Georgia investigation opened into Trump’s call to overturn election

President Donald Trump holds a rally in Dalton earlier this year to campaign for U.S. Sens. David Perdue and Kelly Loeffler. Georgia election officials are investigating a call Trump made to Secretary of State Brad Raffensperger where he applied pressure on the state official, trying to get him to overturn the results of November's presidential election.   (Curtis Compton / Curtis.Compton@ajc.com)
President Donald Trump holds a rally in Dalton earlier this year to campaign for U.S. Sens. David Perdue and Kelly Loeffler. Georgia election officials are investigating a call Trump made to Secretary of State Brad Raffensperger where he applied pressure on the state official, trying to get him to overturn the results of November's presidential election. (Curtis Compton / Curtis.Compton@ajc.com)

Credit: Curtis Compton / curtis.compton@ajc.com

Credit: Curtis Compton / curtis.compton@ajc.com

Georgia election officials opened an investigation Monday into Donald Trump’s phone call to Secretary of State Brad Raffensperger urging him to “find” enough votes to reverse the outcome of the presidential contest in the state.

The investigation will review Trump’s Jan. 2 call when he pressured Raffensperger to overturn the election, said Walter Jones, a spokesman for the secretary of state’s office.

Raffensperger, a Republican, has repeatedly said there was no widespread fraud that could have changed the results of the election, which Joe Biden won by less than 12,000 votes in Georgia. He told Trump the “data you have is wrong” as he resisted the president’s false claims that he had won in Georgia.

“The secretary of state’s office investigates complaints it receives. The investigations are fact-finding and administrative in nature. Any further legal efforts will be left to the attorney general,” Jones said.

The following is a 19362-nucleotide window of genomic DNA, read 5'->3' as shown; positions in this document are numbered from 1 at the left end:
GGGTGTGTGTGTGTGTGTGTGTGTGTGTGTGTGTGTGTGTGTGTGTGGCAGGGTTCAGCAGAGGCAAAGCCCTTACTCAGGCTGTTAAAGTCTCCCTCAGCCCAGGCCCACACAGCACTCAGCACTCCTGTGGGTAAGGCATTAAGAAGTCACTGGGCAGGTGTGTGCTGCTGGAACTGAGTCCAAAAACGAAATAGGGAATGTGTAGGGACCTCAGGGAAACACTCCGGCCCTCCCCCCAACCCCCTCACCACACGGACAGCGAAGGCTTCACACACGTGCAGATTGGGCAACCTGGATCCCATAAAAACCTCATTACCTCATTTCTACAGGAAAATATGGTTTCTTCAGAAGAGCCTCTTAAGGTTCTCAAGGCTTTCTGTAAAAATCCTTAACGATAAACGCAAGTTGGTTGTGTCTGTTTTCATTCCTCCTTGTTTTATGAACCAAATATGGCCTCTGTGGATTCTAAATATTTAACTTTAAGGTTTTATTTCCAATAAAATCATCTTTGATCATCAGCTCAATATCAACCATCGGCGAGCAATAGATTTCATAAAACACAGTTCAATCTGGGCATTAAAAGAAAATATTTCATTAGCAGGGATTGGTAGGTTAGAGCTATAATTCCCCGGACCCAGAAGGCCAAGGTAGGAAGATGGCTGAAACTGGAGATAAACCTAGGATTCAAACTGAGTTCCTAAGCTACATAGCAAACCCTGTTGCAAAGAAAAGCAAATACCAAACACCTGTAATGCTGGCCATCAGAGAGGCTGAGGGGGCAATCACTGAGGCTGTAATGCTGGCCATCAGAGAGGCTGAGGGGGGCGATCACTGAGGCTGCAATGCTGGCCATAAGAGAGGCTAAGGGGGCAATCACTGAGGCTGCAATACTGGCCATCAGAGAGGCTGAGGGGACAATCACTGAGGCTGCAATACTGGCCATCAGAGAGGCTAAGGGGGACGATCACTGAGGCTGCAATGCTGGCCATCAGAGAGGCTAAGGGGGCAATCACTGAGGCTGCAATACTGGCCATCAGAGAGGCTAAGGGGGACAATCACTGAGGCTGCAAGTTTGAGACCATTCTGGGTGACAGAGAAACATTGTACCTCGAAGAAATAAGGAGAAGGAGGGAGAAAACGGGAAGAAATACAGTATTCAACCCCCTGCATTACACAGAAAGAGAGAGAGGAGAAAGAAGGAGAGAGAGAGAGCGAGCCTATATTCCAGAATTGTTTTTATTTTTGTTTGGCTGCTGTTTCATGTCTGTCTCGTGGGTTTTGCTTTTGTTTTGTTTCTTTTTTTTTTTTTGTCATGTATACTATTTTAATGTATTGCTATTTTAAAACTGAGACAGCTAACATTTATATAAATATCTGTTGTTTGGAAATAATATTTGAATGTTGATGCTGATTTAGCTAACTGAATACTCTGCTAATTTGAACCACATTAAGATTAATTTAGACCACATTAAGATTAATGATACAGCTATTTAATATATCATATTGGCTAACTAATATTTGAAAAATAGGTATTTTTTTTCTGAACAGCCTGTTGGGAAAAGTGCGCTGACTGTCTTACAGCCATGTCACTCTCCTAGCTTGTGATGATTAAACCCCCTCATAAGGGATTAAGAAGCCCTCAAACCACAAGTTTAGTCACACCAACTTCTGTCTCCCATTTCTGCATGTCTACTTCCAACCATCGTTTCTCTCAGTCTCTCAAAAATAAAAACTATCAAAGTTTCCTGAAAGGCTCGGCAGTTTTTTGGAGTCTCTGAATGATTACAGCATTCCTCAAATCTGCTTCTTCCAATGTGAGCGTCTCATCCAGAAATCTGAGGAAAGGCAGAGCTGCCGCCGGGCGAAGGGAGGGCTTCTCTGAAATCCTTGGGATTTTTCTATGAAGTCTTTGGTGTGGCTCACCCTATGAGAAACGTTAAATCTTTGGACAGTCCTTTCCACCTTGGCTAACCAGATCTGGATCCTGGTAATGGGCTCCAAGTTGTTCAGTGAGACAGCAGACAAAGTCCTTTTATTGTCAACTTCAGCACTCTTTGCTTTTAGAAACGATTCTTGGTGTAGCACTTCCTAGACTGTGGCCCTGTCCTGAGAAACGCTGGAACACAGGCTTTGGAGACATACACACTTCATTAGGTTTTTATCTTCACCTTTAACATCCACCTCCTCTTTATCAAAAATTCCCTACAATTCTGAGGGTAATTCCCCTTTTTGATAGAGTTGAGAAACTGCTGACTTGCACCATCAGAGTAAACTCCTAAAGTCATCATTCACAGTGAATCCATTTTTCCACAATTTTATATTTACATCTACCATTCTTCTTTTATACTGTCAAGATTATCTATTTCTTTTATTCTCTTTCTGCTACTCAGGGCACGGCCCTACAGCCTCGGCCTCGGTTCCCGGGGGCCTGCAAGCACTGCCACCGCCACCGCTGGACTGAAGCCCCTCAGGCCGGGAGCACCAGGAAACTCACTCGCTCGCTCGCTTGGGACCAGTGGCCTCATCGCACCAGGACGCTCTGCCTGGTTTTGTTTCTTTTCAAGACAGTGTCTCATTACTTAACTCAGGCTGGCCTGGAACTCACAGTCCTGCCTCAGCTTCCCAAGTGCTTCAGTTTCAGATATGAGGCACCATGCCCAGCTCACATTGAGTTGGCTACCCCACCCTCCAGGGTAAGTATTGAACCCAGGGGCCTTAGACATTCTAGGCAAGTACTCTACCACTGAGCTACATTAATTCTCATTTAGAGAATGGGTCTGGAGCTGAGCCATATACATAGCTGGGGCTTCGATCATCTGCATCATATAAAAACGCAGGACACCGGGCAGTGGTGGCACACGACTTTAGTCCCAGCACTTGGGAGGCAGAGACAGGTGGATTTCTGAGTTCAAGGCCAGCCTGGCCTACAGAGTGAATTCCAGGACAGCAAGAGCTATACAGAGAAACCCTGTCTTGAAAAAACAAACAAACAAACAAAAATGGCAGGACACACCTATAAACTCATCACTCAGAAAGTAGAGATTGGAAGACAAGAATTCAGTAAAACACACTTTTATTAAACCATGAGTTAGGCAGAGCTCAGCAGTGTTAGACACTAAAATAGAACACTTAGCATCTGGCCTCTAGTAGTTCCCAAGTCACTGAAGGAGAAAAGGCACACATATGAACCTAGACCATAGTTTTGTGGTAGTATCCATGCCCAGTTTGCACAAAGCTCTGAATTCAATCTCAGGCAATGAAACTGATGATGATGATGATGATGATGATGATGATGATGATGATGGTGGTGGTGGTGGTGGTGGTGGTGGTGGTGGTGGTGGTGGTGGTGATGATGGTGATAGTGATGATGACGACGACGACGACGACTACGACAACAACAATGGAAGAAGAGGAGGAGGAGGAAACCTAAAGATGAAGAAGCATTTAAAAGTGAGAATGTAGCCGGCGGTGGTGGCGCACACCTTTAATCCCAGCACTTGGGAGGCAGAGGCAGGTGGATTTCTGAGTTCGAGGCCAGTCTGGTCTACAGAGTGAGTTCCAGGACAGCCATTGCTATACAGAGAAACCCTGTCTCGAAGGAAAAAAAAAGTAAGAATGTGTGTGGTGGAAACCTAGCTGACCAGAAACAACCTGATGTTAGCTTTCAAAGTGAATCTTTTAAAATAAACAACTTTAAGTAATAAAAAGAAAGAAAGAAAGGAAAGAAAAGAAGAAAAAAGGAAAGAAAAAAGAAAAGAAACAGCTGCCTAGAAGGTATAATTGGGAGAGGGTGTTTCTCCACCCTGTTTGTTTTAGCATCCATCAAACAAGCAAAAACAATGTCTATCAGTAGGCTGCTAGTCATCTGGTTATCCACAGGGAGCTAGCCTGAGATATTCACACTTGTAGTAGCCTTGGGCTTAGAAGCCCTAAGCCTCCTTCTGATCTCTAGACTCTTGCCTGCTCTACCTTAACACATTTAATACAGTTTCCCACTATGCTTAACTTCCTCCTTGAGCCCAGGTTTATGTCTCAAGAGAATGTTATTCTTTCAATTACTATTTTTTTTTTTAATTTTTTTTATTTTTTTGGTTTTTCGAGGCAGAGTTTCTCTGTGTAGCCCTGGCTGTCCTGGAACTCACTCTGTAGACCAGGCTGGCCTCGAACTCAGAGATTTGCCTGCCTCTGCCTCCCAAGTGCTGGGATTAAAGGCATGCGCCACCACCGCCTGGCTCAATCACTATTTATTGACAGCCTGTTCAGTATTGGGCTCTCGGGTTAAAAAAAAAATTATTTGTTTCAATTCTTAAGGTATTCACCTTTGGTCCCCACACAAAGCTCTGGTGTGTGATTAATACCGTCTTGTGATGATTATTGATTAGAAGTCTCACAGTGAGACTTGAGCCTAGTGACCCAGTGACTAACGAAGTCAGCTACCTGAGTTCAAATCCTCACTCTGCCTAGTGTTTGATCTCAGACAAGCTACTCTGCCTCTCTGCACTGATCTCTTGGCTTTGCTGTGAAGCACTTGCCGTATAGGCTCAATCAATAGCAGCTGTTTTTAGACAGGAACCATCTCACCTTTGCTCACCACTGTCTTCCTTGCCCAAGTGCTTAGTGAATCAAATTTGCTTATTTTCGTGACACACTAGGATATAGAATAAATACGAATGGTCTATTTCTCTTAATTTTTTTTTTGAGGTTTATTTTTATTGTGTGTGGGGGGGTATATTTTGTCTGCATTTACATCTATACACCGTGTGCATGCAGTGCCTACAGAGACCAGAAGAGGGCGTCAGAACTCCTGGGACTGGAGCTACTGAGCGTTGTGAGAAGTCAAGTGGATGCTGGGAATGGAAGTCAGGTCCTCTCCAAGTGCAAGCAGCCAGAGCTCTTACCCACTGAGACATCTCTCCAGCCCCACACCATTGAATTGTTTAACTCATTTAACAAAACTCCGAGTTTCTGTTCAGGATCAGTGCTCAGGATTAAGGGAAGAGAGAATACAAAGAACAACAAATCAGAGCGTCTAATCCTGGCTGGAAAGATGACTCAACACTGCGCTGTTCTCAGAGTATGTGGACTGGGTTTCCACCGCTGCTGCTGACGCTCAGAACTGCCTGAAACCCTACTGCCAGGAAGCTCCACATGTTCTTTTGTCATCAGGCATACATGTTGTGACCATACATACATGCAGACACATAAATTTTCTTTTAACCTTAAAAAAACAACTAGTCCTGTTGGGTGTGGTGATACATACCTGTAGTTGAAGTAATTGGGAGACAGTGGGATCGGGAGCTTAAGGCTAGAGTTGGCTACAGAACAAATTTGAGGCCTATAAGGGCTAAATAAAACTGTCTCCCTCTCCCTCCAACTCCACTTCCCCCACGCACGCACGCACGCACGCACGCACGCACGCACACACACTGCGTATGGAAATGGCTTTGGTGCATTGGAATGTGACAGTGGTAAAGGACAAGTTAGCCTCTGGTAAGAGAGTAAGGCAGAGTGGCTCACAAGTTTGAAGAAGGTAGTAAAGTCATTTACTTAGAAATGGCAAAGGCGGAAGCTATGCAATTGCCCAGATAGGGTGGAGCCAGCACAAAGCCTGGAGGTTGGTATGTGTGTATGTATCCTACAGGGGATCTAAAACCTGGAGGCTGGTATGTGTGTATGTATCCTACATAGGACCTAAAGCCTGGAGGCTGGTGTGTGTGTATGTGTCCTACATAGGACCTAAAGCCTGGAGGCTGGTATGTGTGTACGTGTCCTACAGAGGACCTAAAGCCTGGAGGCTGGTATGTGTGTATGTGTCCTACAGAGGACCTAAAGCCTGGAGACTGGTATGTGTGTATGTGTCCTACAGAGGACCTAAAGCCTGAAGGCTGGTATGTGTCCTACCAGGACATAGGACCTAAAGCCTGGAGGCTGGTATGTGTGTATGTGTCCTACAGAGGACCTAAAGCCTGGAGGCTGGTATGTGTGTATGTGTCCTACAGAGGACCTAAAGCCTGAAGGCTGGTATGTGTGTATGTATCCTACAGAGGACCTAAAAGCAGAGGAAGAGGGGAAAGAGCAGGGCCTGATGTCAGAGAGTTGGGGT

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The investigation was prompted by a complaint from George Washington University law professor John Banzhaf III, according to a case initiation document provided by the secretary of state’s office.

By opening the inquiry, the secretary of state’s law enforcement investigators will be looking into allegations involving Raffensperger, who is their boss.

Election investigations can take months or years before they’re referred to the State Election Board, where Raffensperger is the chairman. The board can dismiss cases, levy fines or refer cases to the attorney general’s office for potential criminal investigation.

Trump’s call to Raffensperger came days before rioters swarmed the U.S. Capitol as Congress was considering Electoral College votes for Biden, who received 306 electoral votes to Trump’s 232.

After the call, some attorneys said Trump may have violated Georgia laws.

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Trump held out the possibility of criminal prosecution if Raffensperger didn’t agree with him and implored him to say he had “recalculated” vote totals. Georgia laws prohibit conspiracy to commit election fraud, solicitation to commit fraud and interfering with the duties of an election official.

Trump’s impeachment trial in the U.S. Senate begins Tuesday, which will focus on charges that he incited the assault on the Capitol and his actions leading up to the insurrection, including his call to Raffensperger.

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